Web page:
*******US Recession: How will a US recession play out for India, other emerging markets? – The Economic Times

Clipped from: https://economictimes.indiatimes.com/opinion/et-commentary/how-will-a-us-recession-play-out-for-india-other-emerging-markets/articleshow/92789413.cms

Synopsis

Since the peak in October 2021, the Indian market has been in correction mode, with over $40 billion in FPI selling. That’s 2.7 times the $15 billion sold during the GFC. The $29 billion in FPI selling this year (June alone saw $6.4 billion of selling) has been offset by $30.7 billion of domestic mutual fund buying.

Gautam Trivedi

Gautam Trivedi

Managing partner, Nepean Capital

In the US, inflation is currently real and in your face – from a cup of coffee and Uber rides to groceries and eating out. As are labour shortages. In April, 13,500 airline personnel quit the aviation industry. The shortage is so dire and the summer demand so strong that, last week, Delta Airlines was reportedly willing to pay $10,000 to any passenger willing to forgo her seat for a flight from Michigan to Minnesota. The housekeeper in my New York hotel who used to make $18 an hour now makes $30 an hour.

While most people in the US still work from home 2-3 days a week, life is returning to normal. Here’s the general view among a cross-section of US investors and financial intermediaries I met:

Inflation is the No. 1 issue. The first 125 basis points (bps) in rate hikes by the Fed seem to have had no impact on inflation.

In the private markets, down rounds have begun, and more are expected to follow. Hedge and crossover funds that took bets in private markets have been badly bruised. Stocks with low hedge fund concentration – year to date (YTD) -14% – did much better than those with high hedge fund concentration (YTD -24%).

Of the Brics countries, the interest in Brazil and China is tepid, and Russia is out of bounds. So, relatively, India does look better. But there’s no appetite now to invest in any emerging market (EM).

US funds have lost a lot of money in China, especially in tech. While most funds were disappointed with China, some did admit that valuations are starting to look attractive.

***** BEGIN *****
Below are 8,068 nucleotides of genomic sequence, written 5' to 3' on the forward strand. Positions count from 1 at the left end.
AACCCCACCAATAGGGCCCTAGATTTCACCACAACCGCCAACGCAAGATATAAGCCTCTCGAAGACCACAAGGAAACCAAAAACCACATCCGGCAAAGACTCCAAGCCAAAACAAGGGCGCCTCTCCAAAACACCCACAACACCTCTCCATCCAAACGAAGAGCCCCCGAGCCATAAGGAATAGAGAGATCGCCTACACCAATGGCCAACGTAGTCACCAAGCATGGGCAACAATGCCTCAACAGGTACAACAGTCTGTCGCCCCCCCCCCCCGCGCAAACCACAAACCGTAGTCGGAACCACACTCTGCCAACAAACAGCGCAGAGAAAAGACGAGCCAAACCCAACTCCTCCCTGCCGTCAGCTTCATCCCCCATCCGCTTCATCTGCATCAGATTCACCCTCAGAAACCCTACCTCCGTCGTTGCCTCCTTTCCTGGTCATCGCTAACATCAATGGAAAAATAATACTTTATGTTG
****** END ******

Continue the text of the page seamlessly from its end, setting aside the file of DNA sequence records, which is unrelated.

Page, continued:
The one question that came up was: why are all EMs bundled together as one asset class? Issues impacting Mexico are not the same as those impacting India, and vice versa. But when global funds go risk-off on EMs, they unfortunately do not distinguish between a stronger and a weaker country.

Bite Into the Bitter Coating

So, where do we go from here? The S&P 500 has had the worst H1 performance since 1970, and the fourth worst on record. The 20% YTD fall has wiped out $8 trillion in value. Historically, though, when the S&P 500 has fallen 15% or more in the first six months of the year, it has risen an average of 24% in the second half. It would be optimistic to expect that this year.

Asia (ex-China) has seen over $111 billion of net foreign portfolio investor (FPI) selling since January 2021, surpassing the $93 billion of selling witnessed during the 2007-08 global financial crisis (GFC). The FPI selling has been, to a great extent, offset by retail buying in India, South Korea and Taiwan. YTD in 2022, these three markets have seen $51 billion of domestic buying, thereby absorbing much of the foreign selling. This year, India ranks No. 2, after Taiwan, in FPI selling.

Since the peak in October 2021, the Indian market has been in correction mode, with over $40 billion in FPI selling. That’s 2.7 times the $15 billion sold during the GFC. The $29 billion in FPI selling this year (June alone saw $6.4 billion of selling) has been offset by $30.7 billion of domestic mutual fund buying.

The US Fed is likely to do whatever it takes to clamp down on inflation. But its impact will be felt all over the world given that globally the dollar remains the reserve currency. EMs and India are collateral damage of the Fed’s interest-rate hikes. In fact, the euro has just hit a 20-year low against the strengthening dollar. Hence, in India, if the Reserve Bank of India (RBI) doesn’t keep step with the Fed in raising rates, the rupee will depreciate even faster than the 6.25% fall we have witnessed so far this year. This, in turn, will add to the already high imported inflation.

Higher interest rates in India have two major impacts:

Higher financing costs for corporates and retail alike.

Equities start to become less attractive as fixed income yields rise.

India remains the most expensive market in Asia, trading at CY2023 -to-earnings (P/E) 18.3 times, against 11.6 times for Asia (ex-Japan), 11 times for China and 15.8 times for the S&P 500. Having said that, India does have one of the highest earnings growth estimates for the next year at 14-15%, against an average of 10% for EMs.

They Stand Corrected

While the headline Nifty50 has fallen 10.5% in local currency terms (16% in dollar terms), individual stocks have fallen significantly more.

Of the BSE 500, 148 stocks have corrected 40% or more from their respective 52-week highs.

370 stocks have corrected 20% or more from their respective 52-week highs.

Hence, three-quarters of the BSE 500 stocks are in a bear market.

Hence, India has had a good correction.

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